It’s obvious, isn’t it, that when you give me an answer to that question, I’m going to say, ‘That’s not enough!’ And when I answer it, you’ll say, ‘That’s way too much!’ But once you’ve had time to consider , you’ll begin to realise why going for the cheaper option could actually cost your business money in the long term.
I’m not going to talk figures
If you’re reading this article hoping for a definitive answer – you should pay £642.39 for a good logo – then I’m sorry, but you’ll be disappointed. I can’t tell you exactly how much you should pay for a logotype because there are so many different factors that need to be taken into account. The prices for logos vary depending on geography, on whether it’s a simple logo design or a full corporate branding exercise, on the experience of the designer and so on.
But what matters is understanding the value of a logotype to your business.
Why do I need to spend money on a corporate logo?
The internet is awash with people offering to design your logos for £10 or $20. They’ll get it back to you in less than an hour. A small, colourful combination of shapes and letters that’s supposed to sum up everything your company means and stands for. And if you believe a corporate logotype is nothing more than a pretty picture, then maybe these are the guys for you.
But I happen to believe a company branding is a whole lot more. Name the biggest company you can think off. Coca-Cola? McDonalds? Mercedes? Whoever it is, I’ll bet that their logo sprang into your mind immediately. Don’t you want your clients to think of your brand in an instant? A company logotype must be memorable, adaptable for use over a wide range of media and needs to ‘broadcast’ your company message. Think of how the Nike ‘swoosh’ indicates motion or how the FedEx’s design contains a hidden arrow.
These subliminal messages don’t happen by accident. And you won’t get one by spending £10 or running a logo design competition. You might get ten logos designed on spec – meaning you’ll only pay for one if you like it – but, please believe me, you won’t get a good one. Google ‘cheap logos’ and take a look at some of the portfolios that you’ll find. These are not logos that are going to stick in your memory. Or your clients’.
Design competitions and crowd-sourcing are in effect asking designers to work for free. It devalues their work and it devalues our profession as a whole. I’m sure you wouldn’t work without the expectation of getting paid. Furthermore, settling for a £10 logo devalues your own company. Your logotype will frequently be the first point of contact between your business and potential new customers. So you need to put your best face forward.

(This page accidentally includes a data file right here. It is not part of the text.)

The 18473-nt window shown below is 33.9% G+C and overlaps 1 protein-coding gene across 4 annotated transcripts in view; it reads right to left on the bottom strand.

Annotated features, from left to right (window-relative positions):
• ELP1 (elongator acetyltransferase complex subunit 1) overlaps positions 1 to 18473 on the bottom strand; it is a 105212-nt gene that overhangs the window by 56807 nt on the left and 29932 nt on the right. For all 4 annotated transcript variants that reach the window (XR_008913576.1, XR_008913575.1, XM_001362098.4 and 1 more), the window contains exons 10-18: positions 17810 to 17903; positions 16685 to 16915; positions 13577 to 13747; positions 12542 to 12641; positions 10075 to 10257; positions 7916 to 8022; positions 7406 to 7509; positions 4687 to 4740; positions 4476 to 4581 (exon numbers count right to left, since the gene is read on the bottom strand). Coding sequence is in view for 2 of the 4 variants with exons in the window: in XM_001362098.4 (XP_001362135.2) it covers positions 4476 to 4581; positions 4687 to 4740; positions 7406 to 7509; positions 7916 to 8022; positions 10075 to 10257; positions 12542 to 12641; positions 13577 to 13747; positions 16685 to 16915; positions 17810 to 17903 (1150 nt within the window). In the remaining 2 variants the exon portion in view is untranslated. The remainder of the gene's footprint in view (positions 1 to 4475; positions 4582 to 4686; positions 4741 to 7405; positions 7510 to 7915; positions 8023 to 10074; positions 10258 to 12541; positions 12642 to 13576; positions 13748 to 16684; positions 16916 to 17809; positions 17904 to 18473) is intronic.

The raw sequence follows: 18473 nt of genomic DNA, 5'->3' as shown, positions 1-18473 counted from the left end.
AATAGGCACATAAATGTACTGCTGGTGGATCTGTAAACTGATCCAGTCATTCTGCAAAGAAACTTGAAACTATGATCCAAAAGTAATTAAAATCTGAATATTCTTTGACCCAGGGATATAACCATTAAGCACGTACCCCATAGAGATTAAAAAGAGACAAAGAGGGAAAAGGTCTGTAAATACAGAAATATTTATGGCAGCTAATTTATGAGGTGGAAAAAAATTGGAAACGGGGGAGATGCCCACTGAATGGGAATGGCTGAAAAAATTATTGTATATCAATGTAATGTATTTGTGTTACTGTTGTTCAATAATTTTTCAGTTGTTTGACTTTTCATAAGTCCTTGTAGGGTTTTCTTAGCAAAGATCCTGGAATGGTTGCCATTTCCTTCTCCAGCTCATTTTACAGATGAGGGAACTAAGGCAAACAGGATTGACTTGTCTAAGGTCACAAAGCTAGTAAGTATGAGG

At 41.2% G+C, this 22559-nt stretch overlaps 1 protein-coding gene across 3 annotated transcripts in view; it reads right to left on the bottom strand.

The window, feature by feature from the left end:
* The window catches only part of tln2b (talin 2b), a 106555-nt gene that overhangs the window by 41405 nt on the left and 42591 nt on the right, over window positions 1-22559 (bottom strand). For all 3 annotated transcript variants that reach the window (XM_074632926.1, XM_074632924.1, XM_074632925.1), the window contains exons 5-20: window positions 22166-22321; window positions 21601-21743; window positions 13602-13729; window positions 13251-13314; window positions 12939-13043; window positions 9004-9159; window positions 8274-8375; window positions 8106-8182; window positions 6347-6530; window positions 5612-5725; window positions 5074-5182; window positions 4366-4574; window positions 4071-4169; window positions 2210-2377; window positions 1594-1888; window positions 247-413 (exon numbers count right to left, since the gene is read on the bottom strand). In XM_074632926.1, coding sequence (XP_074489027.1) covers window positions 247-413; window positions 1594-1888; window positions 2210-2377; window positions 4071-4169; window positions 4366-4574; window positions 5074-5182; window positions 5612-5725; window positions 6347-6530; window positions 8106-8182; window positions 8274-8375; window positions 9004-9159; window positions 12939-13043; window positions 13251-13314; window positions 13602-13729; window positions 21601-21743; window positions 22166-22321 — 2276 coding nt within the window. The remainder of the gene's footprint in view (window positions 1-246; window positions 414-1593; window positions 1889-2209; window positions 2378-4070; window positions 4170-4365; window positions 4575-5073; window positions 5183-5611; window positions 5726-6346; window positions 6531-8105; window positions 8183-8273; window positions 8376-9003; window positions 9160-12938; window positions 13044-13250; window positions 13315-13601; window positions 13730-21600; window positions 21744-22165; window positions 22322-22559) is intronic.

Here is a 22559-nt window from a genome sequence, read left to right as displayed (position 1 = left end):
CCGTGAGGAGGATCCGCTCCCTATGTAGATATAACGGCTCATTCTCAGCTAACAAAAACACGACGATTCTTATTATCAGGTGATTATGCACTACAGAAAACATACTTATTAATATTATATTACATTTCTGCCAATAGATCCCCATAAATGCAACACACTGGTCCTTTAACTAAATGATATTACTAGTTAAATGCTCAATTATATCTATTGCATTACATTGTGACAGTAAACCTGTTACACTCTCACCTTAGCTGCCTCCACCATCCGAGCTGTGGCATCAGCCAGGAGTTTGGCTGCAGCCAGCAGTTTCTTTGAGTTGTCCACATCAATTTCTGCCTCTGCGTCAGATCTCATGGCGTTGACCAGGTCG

What’s the difference with a professional?
When a professional and experienced designer charges you what I would call a more realistic price for their work, it’s to pay for a comprehensive design process. A good designer will spend more time discussing the brief with you than a spec designer will spend on the whole job. He or she will make sure that they find out all about your business and your expectations for the logo, how and where it will be used and what your corporate message is.
Back in the studio, a good designer doesn’t simply sit at the computer waiting for inspiration to strike. There’s a lot of research involved – they’ll look at your competitors’ logos and analyse the most successful players in the industry. Early concepts will materialise – sketches, ideas for shapes and colours, a selection of typefaces. At this stage, the client will be given a first look and his comments will be taken on board as the design goes forward. Final mock-ups of the best designs will result in another round of collaboration with the client. Once amendments have been made, a formal presentation of the logo and other elements of the project will be put forward for final approval.
It’s a long process and it’s more intellectual than you might have expected. Your logo will be your most visual identifier for years to come. So make the investment your company’s worth.